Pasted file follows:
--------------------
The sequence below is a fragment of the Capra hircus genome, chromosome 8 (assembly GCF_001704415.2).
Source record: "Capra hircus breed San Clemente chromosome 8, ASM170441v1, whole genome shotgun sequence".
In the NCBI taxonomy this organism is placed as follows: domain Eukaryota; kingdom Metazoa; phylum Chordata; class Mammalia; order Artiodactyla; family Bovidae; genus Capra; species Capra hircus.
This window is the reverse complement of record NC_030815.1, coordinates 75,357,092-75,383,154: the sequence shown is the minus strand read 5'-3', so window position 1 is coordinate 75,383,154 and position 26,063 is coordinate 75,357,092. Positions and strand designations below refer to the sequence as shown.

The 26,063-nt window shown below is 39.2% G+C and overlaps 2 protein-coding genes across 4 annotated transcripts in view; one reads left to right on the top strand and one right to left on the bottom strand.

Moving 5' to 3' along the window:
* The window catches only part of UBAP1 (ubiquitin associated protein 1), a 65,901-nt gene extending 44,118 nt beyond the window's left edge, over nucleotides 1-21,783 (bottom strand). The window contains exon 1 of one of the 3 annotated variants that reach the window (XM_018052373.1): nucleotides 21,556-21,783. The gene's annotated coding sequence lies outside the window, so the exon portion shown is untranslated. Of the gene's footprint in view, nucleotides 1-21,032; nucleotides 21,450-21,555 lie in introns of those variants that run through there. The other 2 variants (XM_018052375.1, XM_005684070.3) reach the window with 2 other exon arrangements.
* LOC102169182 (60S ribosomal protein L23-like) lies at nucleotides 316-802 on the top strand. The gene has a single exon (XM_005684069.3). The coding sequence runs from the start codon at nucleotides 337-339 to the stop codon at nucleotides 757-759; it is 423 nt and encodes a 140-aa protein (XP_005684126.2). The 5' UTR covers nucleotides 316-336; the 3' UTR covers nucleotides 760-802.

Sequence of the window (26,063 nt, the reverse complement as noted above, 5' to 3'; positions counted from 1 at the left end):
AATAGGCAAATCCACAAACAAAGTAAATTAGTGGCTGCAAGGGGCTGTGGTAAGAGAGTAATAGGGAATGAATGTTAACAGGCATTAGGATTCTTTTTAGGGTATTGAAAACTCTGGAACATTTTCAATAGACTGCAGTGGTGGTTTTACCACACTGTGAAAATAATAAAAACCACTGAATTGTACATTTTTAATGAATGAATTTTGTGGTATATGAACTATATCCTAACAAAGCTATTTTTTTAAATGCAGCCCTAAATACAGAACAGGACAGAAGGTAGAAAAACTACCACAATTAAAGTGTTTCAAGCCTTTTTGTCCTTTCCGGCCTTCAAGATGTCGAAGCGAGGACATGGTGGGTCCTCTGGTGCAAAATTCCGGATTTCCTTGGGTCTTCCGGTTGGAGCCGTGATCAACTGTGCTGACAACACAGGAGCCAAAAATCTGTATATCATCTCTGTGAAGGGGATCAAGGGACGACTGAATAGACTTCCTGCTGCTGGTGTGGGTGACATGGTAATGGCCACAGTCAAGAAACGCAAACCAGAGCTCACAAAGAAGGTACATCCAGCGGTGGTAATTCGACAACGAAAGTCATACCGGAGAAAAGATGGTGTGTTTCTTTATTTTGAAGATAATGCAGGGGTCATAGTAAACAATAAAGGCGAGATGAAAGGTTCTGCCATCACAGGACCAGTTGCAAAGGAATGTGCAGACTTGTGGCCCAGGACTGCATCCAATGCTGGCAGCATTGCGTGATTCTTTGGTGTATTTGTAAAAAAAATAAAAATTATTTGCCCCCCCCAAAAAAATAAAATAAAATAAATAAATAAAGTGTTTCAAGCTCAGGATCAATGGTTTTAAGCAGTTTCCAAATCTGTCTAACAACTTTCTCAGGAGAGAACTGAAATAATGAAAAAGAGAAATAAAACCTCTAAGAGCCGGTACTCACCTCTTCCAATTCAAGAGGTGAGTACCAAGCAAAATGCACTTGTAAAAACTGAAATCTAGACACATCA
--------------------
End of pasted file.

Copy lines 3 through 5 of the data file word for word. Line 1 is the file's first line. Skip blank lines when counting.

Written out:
In the NCBI taxonomy this organism is placed as follows: domain Eukaryota; kingdom Metazoa; phylum Chordata; class Mammalia; order Artiodactyla; family Bovidae; genus Capra; species Capra hircus.
This window is the reverse complement of record NC_030815.1, coordinates 75,357,092-75,383,154: the sequence shown is the minus strand read 5'-3', so window position 1 is coordinate 75,383,154 and position 26,063 is coordinate 75,357,092. Positions and strand designations below refer to the sequence as shown.

The 26,063-nt window shown below is 39.2% G+C and overlaps 2 protein-coding genes across 4 annotated transcripts in view; one reads left to right on the top strand and one right to left on the bottom strand.